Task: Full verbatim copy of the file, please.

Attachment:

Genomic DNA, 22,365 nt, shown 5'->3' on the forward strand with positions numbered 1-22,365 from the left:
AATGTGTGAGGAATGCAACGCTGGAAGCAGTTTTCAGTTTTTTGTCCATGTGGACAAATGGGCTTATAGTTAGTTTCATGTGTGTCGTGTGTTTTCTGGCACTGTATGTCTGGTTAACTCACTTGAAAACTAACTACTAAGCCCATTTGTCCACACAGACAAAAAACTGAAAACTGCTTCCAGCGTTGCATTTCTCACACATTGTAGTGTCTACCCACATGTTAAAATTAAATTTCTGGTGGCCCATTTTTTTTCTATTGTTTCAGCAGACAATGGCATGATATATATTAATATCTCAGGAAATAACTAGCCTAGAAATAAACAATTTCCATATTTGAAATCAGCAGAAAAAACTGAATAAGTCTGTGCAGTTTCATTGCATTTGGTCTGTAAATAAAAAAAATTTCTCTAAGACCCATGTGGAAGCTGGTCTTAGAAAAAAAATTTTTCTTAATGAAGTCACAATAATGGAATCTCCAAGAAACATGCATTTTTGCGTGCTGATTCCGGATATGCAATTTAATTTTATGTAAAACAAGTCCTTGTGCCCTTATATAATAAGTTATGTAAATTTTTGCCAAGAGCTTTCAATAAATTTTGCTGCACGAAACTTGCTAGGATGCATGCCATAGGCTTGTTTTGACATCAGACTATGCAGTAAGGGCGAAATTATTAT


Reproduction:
Genomic DNA, 22,365 nt, shown 5'->3' on the forward strand with positions numbered 1-22,365 from the left:
AATGTGTGAGGAATGCAACGCTGGAAGCAGTTTTCAGTTTTTTGTCCATGTGGACAAATGGGCTTATAGTTAGTTTCATGTGTGTCGTGTGTTTTCTGGCACTGTATGTCTGGTTAACTCACTTGAAAACTAACTACTAAGCCCATTTGTCCACACAGACAAAAAACTGAAAACTGCTTCCAGCGTTGCATTTCTCACACATTGTAGTGTCTACCCACATGTTAAAATTAAATTTCTGGTGGCCCATTTTTTTTCTATTGTTTCAGCAGACAATGGCATGATATATATTAATATCTCAGGAAATAACTAGCCTAGAAATAAACAATTTCCATATTTGAAATCAGCAGAAAAAACTGAATAAGTCTGTGCAGTTTCATTGCATTTGGTCTGTAAATAAAAAAAATTTCTCTAAGACCCATGTGGAAGCTGGTCTTAGAAAAAAAATTTTTCTTAATGAAGTCACAATAATGGAATCTCCAAGAAACATGCATTTTTGCGTGCTGATTCCGGATATGCAATTTAATTTTATGTAAAACAAGTCCTTGTGCCCTTATATAATAAGTTATGTAAATTTTTGCCAAGAGCTTTCAATAAATTTTGCTGCACGAAACTTGCTAGGATGCATGCCATAGGCTTGTTTTGACATCAGACTATGCAGTAAGGGCGAAATTATTAT